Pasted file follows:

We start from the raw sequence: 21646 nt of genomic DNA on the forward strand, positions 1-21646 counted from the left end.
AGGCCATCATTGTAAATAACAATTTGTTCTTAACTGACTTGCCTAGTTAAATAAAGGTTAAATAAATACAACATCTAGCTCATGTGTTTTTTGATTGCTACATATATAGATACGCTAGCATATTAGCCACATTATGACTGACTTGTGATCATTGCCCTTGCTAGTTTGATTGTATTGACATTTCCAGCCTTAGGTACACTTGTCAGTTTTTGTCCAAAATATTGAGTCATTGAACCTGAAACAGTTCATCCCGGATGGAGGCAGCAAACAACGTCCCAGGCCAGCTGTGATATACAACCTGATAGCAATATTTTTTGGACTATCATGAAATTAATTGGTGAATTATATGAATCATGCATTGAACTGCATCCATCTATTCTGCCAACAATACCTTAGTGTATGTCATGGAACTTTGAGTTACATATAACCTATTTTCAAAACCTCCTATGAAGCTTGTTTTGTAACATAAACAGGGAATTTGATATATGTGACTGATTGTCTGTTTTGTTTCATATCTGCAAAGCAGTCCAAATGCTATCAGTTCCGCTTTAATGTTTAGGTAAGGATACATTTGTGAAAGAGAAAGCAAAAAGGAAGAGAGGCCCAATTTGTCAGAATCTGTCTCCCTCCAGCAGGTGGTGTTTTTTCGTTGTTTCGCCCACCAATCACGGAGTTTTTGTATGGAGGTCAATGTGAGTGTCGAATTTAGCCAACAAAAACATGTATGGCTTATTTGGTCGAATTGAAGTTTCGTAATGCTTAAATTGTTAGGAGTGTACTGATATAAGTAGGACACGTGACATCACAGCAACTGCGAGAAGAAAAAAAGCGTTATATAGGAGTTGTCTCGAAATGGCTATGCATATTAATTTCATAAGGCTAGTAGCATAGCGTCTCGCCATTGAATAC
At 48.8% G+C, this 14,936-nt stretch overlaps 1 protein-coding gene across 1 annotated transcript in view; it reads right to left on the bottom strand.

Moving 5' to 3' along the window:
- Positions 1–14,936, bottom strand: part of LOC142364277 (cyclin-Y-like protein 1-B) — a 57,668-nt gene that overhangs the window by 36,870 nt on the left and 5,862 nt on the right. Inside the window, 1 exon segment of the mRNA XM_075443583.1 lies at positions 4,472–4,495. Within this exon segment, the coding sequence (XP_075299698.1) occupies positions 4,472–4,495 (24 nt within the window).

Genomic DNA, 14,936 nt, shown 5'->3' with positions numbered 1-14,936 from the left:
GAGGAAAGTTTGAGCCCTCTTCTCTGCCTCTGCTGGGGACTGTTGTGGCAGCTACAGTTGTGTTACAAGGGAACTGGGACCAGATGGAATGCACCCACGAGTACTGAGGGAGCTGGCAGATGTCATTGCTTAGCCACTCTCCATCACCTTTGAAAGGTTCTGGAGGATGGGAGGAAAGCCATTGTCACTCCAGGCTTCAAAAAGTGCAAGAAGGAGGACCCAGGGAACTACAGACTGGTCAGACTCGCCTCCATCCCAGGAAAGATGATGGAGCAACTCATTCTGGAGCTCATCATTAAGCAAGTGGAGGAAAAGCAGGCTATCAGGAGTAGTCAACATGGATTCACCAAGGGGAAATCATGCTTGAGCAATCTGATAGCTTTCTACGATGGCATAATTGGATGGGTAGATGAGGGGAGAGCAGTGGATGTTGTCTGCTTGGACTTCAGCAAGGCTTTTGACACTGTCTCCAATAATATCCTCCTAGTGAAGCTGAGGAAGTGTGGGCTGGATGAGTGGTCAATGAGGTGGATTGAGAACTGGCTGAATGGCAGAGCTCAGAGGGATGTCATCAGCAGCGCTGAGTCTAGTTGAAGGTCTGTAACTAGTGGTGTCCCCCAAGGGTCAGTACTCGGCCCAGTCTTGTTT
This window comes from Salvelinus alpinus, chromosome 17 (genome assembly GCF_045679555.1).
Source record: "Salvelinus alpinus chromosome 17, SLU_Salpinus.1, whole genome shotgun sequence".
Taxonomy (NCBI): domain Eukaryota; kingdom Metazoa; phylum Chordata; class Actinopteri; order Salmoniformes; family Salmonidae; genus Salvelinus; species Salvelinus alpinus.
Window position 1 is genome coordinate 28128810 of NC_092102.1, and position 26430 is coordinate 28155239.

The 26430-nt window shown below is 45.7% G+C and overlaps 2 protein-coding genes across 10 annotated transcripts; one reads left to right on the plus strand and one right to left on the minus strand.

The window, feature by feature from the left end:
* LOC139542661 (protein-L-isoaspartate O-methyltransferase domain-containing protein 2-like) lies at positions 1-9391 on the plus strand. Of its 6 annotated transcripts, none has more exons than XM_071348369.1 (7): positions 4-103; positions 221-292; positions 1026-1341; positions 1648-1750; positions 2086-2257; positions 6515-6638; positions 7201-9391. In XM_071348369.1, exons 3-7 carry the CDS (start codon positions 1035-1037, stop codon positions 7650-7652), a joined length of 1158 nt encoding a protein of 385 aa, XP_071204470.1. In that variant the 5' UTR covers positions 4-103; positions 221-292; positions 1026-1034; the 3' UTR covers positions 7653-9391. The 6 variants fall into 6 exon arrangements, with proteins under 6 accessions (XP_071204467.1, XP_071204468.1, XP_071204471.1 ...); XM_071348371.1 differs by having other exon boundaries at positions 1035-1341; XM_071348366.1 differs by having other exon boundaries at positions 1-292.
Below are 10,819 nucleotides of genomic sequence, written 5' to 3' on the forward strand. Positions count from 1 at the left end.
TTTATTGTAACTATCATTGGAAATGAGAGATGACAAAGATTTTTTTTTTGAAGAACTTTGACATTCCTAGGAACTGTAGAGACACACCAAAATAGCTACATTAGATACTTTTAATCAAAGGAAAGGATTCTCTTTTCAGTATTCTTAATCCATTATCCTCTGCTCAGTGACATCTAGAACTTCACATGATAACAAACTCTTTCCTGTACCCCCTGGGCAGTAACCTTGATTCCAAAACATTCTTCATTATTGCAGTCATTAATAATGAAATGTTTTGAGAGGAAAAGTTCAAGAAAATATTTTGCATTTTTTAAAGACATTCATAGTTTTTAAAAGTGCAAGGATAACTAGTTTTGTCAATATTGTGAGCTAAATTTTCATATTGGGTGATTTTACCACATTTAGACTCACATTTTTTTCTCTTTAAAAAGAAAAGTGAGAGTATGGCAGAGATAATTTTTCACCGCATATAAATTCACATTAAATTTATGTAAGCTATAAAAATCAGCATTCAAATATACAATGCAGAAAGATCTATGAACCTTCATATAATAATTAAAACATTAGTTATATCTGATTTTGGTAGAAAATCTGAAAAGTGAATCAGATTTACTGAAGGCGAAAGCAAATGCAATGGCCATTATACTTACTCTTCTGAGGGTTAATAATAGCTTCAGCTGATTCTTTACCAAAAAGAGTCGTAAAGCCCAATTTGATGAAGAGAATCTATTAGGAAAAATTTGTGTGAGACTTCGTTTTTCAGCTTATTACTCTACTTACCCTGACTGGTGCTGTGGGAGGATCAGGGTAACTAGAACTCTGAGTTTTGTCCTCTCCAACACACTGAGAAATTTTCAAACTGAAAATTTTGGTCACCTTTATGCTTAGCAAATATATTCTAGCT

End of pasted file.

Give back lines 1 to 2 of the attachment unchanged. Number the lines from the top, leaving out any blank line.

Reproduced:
We start from the raw sequence: 21646 nt of genomic DNA on the forward strand, positions 1-21646 counted from the left end.
AGGCCATCATTGTAAATAACAATTTGTTCTTAACTGACTTGCCTAGTTAAATAAAGGTTAAATAAATACAACATCTAGCTCATGTGTTTTTTGATTGCTACATATATAGATACGCTAGCATATTAGCCACATTATGACTGACTTGTGATCATTGCCCTTGCTAGTTTGATTGTATTGACATTTCCAGCCTTAGGTACACTTGTCAGTTTTTGTCCAAAATATTGAGTCATTGAACCTGAAACAGTTCATCCCGGATGGAGGCAGCAAACAACGTCCCAGGCCAGCTGTGATATACAACCTGATAGCAATATTTTTTGGACTATCATGAAATTAATTGGTGAATTATATGAATCATGCATTGAACTGCATCCATCTATTCTGCCAACAATACCTTAGTGTATGTCATGGAACTTTGAGTTACATATAACCTATTTTCAAAACCTCCTATGAAGCTTGTTTTGTAACATAAACAGGGAATTTGATATATGTGACTGATTGTCTGTTTTGTTTCATATCTGCAAAGCAGTCCAAATGCTATCAGTTCCGCTTTAATGTTTAGGTAAGGATACATTTGTGAAAGAGAAAGCAAAAAGGAAGAGAGGCCCAATTTGTCAGAATCTGTCTCCCTCCAGCAGGTGGTGTTTTTTCGTTGTTTCGCCCACCAATCACGGAGTTTTTGTATGGAGGTCAATGTGAGTGTCGAATTTAGCCAACAAAAACATGTATGGCTTATTTGGTCGAATTGAAGTTTCGTAATGCTTAAATTGTTAGGAGTGTACTGATATAAGTAGGACACGTGACATCACAGCAACTGCGAGAAGAAAAAAAGCGTTATATAGGAGTTGTCTCGAAATGGCTATGCATATTAATTTCATAAGGCTAGTAGCATAGCGTCTCGCCATTGAATAC